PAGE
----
A plan by President Yoweri Museveni to bail out heavily indebted prominent businesses in the country with taxpayers’ money continues to draw attention from sections of the public.
The plan if approved could see the use of Shs1.3 trillion taxpayers’.
According to government spokesperson Ofwono Opondo, all the companies that applied to be bailed out will be investigated and genuine ones approved.
Appearing on NBS TV morning breeze Monday, ICT and Information minister Hon. Frank Tumwebaze said companies will be bailed out based on relevance to economy and how much tax they pay.
“But first, we need a criteria.”
He said people were trading in speculation explaining that there is no way government can selectively bail out companies.
“Business owners who mismanage their businesses into bankruptcy will not be bailed out.”
He said the list of companies/people government is going to bail out is a product of tabloid journalism and speculation.
“There is a proposal that seeks to bail out local companies. Let us define the criteria and a policy.”
Tumwebaze revealed that bailouts are not on Kyankwanzi Retreat agenda.
“A framework will come to Cabinet and Parliament for discussion. Is it bad to support our own companies? Some of our companies lost billions in South Sudan.”
Besigye argues in the opposite direction
Speaking to press after leaving Makindye court on Monday, opposition leader Kizza Besigye said business that are collapsing and those strategic to the country can be bailed out.
“Yes, we could consider how to save them as a country and make sure the money comes back.”
Besigye said the companies supposed to be bailed out are the same companies that gave Museveni money during 2016 elections.
He claims one of them gave Museveni Shs500m during elections.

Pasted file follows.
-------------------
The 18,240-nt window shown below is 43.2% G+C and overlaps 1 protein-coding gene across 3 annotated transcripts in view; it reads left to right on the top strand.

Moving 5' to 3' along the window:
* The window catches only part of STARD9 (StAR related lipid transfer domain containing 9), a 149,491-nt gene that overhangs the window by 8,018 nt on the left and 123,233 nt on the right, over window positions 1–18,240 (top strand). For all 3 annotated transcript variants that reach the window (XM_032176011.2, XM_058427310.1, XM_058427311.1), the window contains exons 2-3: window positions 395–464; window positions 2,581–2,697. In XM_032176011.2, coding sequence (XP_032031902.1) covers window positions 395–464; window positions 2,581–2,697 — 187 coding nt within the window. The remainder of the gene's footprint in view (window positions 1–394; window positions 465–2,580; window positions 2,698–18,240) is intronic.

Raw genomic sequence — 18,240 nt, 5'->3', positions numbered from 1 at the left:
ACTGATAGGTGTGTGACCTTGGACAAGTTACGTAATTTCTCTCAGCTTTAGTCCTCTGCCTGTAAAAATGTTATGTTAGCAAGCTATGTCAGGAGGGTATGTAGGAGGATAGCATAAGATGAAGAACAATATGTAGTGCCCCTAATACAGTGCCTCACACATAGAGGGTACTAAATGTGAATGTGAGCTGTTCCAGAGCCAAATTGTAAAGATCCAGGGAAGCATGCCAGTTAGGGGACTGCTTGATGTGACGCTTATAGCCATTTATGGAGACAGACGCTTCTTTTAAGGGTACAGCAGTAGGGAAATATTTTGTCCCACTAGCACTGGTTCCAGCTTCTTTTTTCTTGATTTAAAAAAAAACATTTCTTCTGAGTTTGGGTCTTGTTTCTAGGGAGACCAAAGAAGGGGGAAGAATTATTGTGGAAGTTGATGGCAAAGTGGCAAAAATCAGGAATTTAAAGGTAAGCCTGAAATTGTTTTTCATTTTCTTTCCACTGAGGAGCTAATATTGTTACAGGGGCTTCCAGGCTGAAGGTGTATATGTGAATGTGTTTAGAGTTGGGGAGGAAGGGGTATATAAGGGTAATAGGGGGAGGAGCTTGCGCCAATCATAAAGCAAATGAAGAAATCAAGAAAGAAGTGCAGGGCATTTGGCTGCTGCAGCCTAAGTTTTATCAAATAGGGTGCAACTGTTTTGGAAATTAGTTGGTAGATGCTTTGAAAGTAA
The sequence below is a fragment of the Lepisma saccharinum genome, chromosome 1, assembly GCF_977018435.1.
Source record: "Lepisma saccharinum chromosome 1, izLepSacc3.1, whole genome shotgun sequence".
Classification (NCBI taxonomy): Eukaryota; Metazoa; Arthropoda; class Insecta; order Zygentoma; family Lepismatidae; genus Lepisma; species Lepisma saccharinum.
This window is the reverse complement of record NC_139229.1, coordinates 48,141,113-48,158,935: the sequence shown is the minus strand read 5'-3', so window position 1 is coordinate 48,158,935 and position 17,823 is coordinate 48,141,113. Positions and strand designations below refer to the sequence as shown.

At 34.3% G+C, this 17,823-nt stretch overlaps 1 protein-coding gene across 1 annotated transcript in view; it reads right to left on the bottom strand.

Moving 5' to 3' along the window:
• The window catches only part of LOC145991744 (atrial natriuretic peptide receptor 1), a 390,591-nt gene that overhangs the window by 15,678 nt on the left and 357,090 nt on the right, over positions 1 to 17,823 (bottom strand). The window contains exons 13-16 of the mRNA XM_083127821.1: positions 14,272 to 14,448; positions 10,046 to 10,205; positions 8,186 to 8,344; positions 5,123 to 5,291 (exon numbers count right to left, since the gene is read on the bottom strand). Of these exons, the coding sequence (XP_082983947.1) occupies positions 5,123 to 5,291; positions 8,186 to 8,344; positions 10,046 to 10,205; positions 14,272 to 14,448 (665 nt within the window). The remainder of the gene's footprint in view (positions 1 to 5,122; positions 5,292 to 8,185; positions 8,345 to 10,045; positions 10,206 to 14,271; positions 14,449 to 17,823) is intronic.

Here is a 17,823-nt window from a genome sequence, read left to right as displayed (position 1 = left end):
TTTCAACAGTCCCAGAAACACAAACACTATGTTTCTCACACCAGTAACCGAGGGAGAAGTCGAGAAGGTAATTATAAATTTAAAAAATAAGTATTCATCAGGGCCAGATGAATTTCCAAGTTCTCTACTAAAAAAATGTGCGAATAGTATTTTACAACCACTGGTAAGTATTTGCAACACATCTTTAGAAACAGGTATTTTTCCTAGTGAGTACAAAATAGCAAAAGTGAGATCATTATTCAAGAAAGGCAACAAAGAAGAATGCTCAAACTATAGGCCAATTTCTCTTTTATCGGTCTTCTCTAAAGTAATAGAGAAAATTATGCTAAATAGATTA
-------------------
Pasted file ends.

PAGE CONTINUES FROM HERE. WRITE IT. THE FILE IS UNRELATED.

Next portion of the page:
According to Workers’ MP Arinaitwe Rwakajara, most businessmen are commission agents from government “so when they ask for bail outs, don’t be shocked”.
Appearing on NTV Monday, Rwakajura said if government considers this bail out thing as a discussion, it will be bad.
“And I’m against it.”
Meanwhile, economic experts have warned government not to play around with taxpayers money.
“If the government is to bail out companies, then they would have to weigh the implication of the company closing on the economy. What is their tax contribution? How many jobs do they generate? Because the entire economy is distressed, how do you go about bailing out a few?” Dr Fred Muhumuza, an economist working with the Financial Sector Deepening Project Uganda (FSDU), told Daily Monitor.
Dr Muhumuza says it shouldn’t be an easy decision for the government to make noting that debt forces companies to restructure the business and return it to profitability.
Isaac Nkote, the Dean Faculty of Commerce and Senior Economics lecturer at Makerere University Business School(MUBS), told the newspaper bailouts are part and parcel of any active economy, because, like an individual, companies fall sick and will need treatment.
The companies and individuals listed borrowed money from commercial banks and have fallen back on debt obligations.
“So the government can intervene and bail out these companies, put them on the road and they begin to work normally,” Nkote says.
Ramadhan Ggoobi, a senior economics lecturer at Makerere University Business School, says the only problem is that most of the listed companies’ influence on the economy is questionable.
“These companies invest in mainly non-tradable activities, they don’t employ so many people and most are personal companies run by a few individuals. Some do not even pay tax,” Ggoobi says.